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Being relatively new to chef, I am required to create libraries or definitions from existing recipes.

There recipes use bash resource, ruby block resource (which notifies another ruby block resource with delayed timing), template resource again with notifies a ruby block etc.

What would be the best approach to this? Library or definition?

I have read that if I use definition, I wont be able to notify a resource within the definition, does that mean i can notify a resource in a different definition file?

I also read that in libraries you cant use the resources directly. If this is true , how can i use a resource within my library?

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Create LWRP. docs.opscode.com/chef/lwrps_custom.html –  Draco Ater Feb 12 '14 at 14:20

1 Answer 1

up vote 26 down vote accepted

So, this is "primarily opinion based", but I'll answer it anyway. There are 4 distinct choices here:

  1. Definition
  2. LWRP
  3. HWRP
  4. "Library"

A definition is just a wrapper around one or more resources with some parameterization. However, definitions are not added to the resource collection. Meaning you can't "notify" or trigger events on a definition. They are solely for wrapping and naming a series of repeatable steps found in a recipe.

An LWRP (Light-weight resource and provider) is a Chef-specific DSL that actually compiles into an HWRP (Heavy-weight resource and provider) at runtime. Both LWRPs and HWRPs are Chef extensions. In addition to wrapping a series of repeatable tasks, *WRPs will create a top-level resource in Chef (like template or package) that's available for use in your recipe and other cookbook's recipes as well.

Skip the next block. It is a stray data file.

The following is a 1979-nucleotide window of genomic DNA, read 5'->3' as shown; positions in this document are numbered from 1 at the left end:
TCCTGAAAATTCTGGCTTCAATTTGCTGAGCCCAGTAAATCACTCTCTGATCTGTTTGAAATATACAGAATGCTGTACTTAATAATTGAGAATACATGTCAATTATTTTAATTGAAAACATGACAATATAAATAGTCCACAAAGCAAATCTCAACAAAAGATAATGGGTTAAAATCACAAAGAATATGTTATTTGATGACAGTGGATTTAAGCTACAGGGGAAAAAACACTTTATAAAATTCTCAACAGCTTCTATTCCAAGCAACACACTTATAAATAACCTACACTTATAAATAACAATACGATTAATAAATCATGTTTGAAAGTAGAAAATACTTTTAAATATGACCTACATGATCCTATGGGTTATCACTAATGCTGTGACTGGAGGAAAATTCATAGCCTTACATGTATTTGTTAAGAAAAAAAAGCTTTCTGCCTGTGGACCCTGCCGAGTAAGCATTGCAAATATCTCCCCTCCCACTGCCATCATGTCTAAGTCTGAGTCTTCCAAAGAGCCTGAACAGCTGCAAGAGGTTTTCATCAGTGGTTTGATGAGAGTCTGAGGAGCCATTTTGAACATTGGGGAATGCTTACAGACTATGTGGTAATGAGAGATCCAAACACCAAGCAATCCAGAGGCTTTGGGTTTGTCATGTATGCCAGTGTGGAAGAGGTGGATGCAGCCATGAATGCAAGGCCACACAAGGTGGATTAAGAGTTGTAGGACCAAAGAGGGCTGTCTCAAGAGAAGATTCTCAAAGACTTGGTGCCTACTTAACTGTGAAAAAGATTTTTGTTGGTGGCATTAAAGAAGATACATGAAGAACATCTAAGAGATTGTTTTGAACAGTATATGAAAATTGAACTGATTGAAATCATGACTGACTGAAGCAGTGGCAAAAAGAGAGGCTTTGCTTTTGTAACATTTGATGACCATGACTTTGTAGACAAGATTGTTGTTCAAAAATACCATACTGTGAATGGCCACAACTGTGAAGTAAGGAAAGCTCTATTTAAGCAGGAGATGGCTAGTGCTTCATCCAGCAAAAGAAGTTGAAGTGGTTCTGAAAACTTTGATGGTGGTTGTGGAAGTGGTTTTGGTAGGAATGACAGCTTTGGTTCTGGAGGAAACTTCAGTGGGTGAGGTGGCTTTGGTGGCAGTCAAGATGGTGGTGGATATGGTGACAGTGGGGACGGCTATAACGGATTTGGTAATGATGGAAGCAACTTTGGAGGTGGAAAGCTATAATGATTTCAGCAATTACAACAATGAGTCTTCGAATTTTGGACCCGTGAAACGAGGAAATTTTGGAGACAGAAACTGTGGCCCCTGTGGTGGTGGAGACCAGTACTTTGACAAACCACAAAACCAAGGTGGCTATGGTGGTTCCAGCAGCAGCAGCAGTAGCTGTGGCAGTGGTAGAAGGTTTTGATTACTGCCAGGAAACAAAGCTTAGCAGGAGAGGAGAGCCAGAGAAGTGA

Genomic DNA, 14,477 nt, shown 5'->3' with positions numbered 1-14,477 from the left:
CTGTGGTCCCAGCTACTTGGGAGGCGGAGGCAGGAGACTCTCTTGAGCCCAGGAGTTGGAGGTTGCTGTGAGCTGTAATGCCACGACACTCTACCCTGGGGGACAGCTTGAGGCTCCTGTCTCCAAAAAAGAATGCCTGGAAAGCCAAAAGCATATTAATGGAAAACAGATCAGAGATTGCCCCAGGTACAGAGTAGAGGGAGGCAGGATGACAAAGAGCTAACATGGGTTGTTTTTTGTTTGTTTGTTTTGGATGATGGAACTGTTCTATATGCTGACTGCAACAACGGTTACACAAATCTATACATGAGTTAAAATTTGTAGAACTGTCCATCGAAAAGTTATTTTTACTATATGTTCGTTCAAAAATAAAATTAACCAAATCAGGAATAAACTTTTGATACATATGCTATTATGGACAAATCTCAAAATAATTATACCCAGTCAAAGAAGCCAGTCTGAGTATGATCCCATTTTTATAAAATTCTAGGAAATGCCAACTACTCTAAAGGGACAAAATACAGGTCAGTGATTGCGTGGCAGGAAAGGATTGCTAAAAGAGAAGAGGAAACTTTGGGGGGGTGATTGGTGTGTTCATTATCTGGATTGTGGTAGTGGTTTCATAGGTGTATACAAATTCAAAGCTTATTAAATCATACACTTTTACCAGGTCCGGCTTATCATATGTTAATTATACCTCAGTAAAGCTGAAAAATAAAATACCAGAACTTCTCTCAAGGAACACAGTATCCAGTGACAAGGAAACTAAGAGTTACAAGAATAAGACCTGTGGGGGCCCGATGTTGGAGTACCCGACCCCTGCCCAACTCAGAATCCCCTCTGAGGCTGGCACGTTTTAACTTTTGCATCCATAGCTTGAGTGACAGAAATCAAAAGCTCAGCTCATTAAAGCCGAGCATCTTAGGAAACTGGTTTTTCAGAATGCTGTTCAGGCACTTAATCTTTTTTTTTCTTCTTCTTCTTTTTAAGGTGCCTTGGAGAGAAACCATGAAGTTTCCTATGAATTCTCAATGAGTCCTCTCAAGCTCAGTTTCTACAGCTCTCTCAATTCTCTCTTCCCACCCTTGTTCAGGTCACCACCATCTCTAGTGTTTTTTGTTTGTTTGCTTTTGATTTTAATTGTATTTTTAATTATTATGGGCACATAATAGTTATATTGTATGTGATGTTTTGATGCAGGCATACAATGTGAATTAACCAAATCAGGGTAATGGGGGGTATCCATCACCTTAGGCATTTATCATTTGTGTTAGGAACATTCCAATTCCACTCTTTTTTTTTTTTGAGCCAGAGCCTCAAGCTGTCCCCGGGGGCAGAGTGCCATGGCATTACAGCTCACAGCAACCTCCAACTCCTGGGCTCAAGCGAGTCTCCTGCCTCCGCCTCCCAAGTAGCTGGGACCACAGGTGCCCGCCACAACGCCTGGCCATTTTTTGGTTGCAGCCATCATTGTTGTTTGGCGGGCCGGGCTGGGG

The difference between and LWRP and HWRP is really the Ruby. HWRPs use full-blown Ruby classes. If you aren't a Ruby developer, they may be a bit intimidating. Nonetheless, you should give it a try before writing and LWRP. LWRPs use a Chef-specific DSL for creating resources. At the end of the day, the compile to (roughly) the same code as the Heavy-weight counterpart. I'll link some references at the end. You have access to Chef resources inside either implementation, as well as the run_context.

Finally, "libraries" (notice the quotes) are often misunderstood and abused. They are Ruby code, evaluated as Ruby, so they can do pretty much anything. HWRPs are actually a form of a library. Sometimes people use libraries as "helpers". They will create a helper module with methods like best_ip_for or aggregate_some_data and then "mix" (Rubyism) that library into their recipes or resources to DRY things up. Other times, libraries can be use to "hack" Chef itself. The partial-search cookbook is a good example of this. Facebook talked about how they limited the number of attributes sent back to the server last year at ChefConf too. Libraries are really an undefined territory because they are the keys to the kingdom.

So, while I haven't actually answered your question (because it's opinion-based), I hope I've given you enough information about the best direction moving forward. Keep in mind that every infrastructure is a special snowflake and there is no right answer; there's only a best answer. I'd suggest sharing this information with your team and weighing the pros and cons of each approach. You can also try the Chef mailing list, on which people will give you many opinions.

Resources:

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+1 Excellent description. These concepts are very confusing for new chef users. –  Mark O'Connor Feb 12 '14 at 20:20
    
Hi Seth, That explained a lot. I wonder why the chef documentation is not as thorough as this. Being new to chef and ruby, I find LWRP very difficult to understand. I would have voted your answer up if I had 15 reputation. Thanks a lot. –  Sbal Feb 13 '14 at 7:52

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